Ice-T is playing this year’s EFG London Jazz Festival. Yes, you read that right: gangsta rapper, punk singer and ‘Law and Order’ actor Tracy Marrow turns his hand to jazz in London this week. He’s reciting the poetry suite ‘Ask Your Mama: 12 Moods for Jazz’ by pioneering Harlem poet Langston Hughes, alongside music from trumpeter Ron McCurdy and his quartet. We caught up with Ice to chat jazz, poetry and respect.
1. He’s always up for a challenge.
‘Being Ice-T, I’m not one to shy away from a challenge. I like interesting things. I came from a background with no opportunities, so when opportunities are brought to me I go: Why not? I have a very strong philosophy that you don’t guide life, you ride life. I think that attitude allows me to go in a lot of different directions compared to people who are trying to control their lives.’
2. He’s into makers and breakers.
‘They say in life, you don’t get remembered unless you make something or you break something. And I think Langston Hughes was making and breaking at the same time, and those are the people we remember.’
3. He doesn’t do band practice.
‘I never rehearsed with the band. Not one note. I don’t know how to rehearse it. The only thing that you could rehearse was maybe me reading the poems to where I know them by heart. I don’t think it’s necessary: I think because it’s jazz and it’s freedom, I’m just gonna listen to the music and let the words drop when they feel right.’
4. He hates preachy pop stars.
‘A lot of people are dumb. A lot of people are not informed and a lot of people just don’t care. I just happen to be somebody who is outraged by things, so I use that in my music. But a pop artist who is not political but talking political is just as bad. It’s like: “Shut up – this is not really you, this is not your authentic voice. Somebody told you to say these things, but you don’t care.”’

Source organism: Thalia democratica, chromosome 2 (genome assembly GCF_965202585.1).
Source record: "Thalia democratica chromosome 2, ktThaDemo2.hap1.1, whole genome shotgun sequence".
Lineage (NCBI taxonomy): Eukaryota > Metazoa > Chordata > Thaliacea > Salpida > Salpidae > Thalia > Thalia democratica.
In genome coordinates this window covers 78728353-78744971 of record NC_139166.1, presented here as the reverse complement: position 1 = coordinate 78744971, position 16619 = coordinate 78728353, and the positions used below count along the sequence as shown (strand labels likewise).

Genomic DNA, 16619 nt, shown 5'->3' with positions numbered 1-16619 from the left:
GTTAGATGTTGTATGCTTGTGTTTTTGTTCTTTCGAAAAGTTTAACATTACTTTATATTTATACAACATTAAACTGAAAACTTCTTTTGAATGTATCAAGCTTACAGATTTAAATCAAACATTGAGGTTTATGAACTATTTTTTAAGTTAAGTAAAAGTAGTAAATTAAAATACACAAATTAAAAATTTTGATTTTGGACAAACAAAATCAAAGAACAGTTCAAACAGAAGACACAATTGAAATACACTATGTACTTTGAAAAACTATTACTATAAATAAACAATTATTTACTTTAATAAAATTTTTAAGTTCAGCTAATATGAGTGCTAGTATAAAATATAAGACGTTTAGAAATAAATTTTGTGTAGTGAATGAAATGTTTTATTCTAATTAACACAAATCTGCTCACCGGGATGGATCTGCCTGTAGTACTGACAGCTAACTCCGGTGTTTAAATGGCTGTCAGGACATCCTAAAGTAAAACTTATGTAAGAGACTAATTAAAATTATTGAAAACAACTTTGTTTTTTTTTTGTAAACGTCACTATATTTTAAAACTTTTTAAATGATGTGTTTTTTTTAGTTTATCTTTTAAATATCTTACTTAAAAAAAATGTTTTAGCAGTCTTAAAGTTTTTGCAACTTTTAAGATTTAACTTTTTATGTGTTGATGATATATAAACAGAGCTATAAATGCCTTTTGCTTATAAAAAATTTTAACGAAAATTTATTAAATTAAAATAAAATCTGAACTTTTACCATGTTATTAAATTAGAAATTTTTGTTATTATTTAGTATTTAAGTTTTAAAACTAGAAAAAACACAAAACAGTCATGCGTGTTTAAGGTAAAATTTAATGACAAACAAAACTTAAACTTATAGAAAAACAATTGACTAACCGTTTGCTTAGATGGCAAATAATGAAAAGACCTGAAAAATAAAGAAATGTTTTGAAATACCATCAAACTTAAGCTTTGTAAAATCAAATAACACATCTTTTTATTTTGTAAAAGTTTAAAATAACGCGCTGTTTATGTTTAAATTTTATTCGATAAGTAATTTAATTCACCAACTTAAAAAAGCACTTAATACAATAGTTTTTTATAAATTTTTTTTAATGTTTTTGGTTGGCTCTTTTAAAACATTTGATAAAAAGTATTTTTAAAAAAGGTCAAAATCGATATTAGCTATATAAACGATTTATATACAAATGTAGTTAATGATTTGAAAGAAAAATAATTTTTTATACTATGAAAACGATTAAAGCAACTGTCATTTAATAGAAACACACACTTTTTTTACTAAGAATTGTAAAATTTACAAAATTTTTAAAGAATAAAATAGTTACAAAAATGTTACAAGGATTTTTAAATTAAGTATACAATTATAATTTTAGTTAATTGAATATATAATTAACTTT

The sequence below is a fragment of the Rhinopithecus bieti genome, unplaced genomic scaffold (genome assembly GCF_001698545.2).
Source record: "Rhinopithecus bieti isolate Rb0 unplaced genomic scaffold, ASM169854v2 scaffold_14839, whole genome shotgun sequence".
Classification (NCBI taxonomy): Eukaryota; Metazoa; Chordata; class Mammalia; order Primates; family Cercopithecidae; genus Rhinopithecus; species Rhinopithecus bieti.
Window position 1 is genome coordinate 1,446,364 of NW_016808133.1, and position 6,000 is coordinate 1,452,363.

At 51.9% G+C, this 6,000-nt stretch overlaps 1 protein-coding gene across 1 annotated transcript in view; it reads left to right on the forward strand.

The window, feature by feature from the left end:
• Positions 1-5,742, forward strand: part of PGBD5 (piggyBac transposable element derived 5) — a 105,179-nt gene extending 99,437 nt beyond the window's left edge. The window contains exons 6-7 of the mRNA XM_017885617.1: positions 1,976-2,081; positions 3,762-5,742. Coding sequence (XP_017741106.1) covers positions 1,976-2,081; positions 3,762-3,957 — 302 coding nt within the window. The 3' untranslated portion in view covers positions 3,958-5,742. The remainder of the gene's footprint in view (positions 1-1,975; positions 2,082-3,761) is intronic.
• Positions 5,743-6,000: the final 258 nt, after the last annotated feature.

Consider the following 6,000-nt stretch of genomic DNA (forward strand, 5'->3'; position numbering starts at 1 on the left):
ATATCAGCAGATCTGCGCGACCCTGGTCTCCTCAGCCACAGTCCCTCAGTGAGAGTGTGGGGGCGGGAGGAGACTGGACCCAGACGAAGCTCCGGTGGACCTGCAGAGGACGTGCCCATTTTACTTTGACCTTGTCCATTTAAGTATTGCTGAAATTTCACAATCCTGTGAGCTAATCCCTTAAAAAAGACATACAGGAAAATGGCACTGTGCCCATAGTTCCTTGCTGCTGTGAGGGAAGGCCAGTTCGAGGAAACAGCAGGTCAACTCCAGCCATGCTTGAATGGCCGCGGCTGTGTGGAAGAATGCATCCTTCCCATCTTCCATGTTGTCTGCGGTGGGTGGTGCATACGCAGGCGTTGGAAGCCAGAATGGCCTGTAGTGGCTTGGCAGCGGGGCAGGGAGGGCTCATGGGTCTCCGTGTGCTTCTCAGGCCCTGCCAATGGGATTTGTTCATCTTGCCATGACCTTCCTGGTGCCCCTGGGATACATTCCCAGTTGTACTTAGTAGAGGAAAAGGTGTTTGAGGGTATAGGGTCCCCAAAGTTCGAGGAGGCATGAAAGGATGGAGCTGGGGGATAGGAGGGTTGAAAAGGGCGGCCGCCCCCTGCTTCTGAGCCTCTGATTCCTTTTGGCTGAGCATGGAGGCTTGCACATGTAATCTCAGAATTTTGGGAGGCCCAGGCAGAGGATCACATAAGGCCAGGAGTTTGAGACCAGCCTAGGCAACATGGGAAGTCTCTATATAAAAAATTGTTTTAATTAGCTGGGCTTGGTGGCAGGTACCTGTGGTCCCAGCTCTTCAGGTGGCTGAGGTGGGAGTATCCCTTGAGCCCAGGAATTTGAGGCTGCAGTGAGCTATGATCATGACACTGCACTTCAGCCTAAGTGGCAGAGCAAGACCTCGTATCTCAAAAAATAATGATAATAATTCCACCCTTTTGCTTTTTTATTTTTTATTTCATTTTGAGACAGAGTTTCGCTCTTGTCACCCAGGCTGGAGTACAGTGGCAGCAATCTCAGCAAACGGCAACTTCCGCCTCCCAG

5. He’s only respected away from home.
‘I don’t think it’s human nature to respect your neighbour, the person who is right next to you. My neighbours don’t think I’m special, but I fly to London and they’re like: “Wow, Ice-T is here!” Something about separation from the artist is what creates the respect.’
6. He just loves Londoners.
‘I’ve always been really well-received in London. It’s the first place outside the United States where there were Ice-T fans. The Langston Hughes Project will go good here because the British are very sophisticated: they are into stuff that deals with intellectualism, and they’re smart. If they had said, “Let’s do this in Idaho,” I’d have said, “What the fuck? Idaho?” But London seems like the correct place.’
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